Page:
“WE ARE PROMOTING CONFLICT in every aspect of our society,” said Congressman Tim Ryan (D-OH) recently at a major education conference. He added…
“On TV, let’s get the extreme left and extreme right … to start yelling at each other. I’ve been on these shows, I know what they want. I’ve stopped going on a lot of them because I don’t have any interest in participating in screaming at somebody. That’s the society our kids are coming up in … constant stress and anxiety and conflict and fighting.”
I agree with Congressman Ryan’s summary of a major societal problem that I can’t imagine anyone could reasonably dispute. But his solution—and that of others at the conference—I’m convinced won’t work. The proposal offered is something called SEL—“social and emotional learning”—an effort to teach emotional and conflict management skills to children as part of elementary school curriculum offerings.
The polarization of society—the dialing upward of rage and combat—isn’t something I believe can be reversed through better education. The name-calling and vilifying—the hate- and fear-mongering so alarmingly prevalent—isn’t really the result of some deficiency in public education. It’s a moral and spiritual deficiency, so that if anything, it’s a shortcoming in home/parental education prior even to kindergarten.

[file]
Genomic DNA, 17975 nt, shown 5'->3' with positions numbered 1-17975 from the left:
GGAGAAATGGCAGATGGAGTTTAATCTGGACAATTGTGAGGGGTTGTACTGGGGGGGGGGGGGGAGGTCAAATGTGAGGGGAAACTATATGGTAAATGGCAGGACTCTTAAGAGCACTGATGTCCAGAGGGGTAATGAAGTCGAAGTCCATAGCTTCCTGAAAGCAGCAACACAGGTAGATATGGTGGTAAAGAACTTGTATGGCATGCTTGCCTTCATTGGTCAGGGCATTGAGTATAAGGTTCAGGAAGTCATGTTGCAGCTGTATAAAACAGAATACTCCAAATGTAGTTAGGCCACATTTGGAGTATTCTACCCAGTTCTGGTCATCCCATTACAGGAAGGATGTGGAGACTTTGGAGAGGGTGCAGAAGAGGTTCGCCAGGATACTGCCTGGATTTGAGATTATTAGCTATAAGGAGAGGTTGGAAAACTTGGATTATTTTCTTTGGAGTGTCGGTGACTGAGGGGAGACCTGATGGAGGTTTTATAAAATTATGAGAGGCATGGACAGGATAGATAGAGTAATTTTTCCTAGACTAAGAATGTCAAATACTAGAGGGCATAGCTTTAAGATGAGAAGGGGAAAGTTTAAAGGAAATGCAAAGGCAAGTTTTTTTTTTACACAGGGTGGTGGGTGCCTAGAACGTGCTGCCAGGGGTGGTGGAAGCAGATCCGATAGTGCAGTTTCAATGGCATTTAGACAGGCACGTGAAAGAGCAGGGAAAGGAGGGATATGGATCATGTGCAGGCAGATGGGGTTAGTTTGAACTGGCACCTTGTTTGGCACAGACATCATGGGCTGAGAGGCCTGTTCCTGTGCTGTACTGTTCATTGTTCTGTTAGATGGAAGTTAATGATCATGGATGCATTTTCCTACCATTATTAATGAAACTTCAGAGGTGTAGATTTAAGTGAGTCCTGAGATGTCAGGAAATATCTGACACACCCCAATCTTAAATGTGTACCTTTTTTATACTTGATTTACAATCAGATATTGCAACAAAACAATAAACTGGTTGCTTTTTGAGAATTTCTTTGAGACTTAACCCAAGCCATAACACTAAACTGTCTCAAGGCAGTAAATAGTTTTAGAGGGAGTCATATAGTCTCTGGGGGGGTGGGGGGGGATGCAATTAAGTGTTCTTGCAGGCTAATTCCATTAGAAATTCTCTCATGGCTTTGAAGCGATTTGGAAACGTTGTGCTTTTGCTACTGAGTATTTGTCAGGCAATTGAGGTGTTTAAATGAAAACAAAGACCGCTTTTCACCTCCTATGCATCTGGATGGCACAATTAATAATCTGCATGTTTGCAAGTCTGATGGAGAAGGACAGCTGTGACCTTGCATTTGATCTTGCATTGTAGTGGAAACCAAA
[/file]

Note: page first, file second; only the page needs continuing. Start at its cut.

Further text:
Peace, tolerance, understanding, patience, openness to the views of others…these are skills and virtues rooted in the message of the Bible. Yet even Bible information can become the basis for conflict and argument and “generating heat instead of light.” So it must go even deeper than simply knowing the Bible message. Character—integrity, kindness, peace-seeking, genuine love and acceptance—comes from the Author of the Word and the Source of all these virtues. So only through connection with that Source can the problem of societal conflict be fundamentally changed for the better.
Yes, the war between good and evil has been going on for eons now. But in recent decades—even in the last one alone—the conflict between the two has become far more open and bitter. So increasingly, verbal and physical violence is modeled as the accepted and preferred way to settle disagreements. Civility and courtesy are virtually absent from the daily shoutfests of TV talking heads and the hate-filled bile of talk radio hosts.
The only current solution has to be a personal one—a determination to daily and increasingly connect with the Source of Good Character. That is the best we can seek, as we wait for the ultimate solution—the silencing of all conflict and shouting when the Prince of Peace returns to reclaim His hijacked Earth.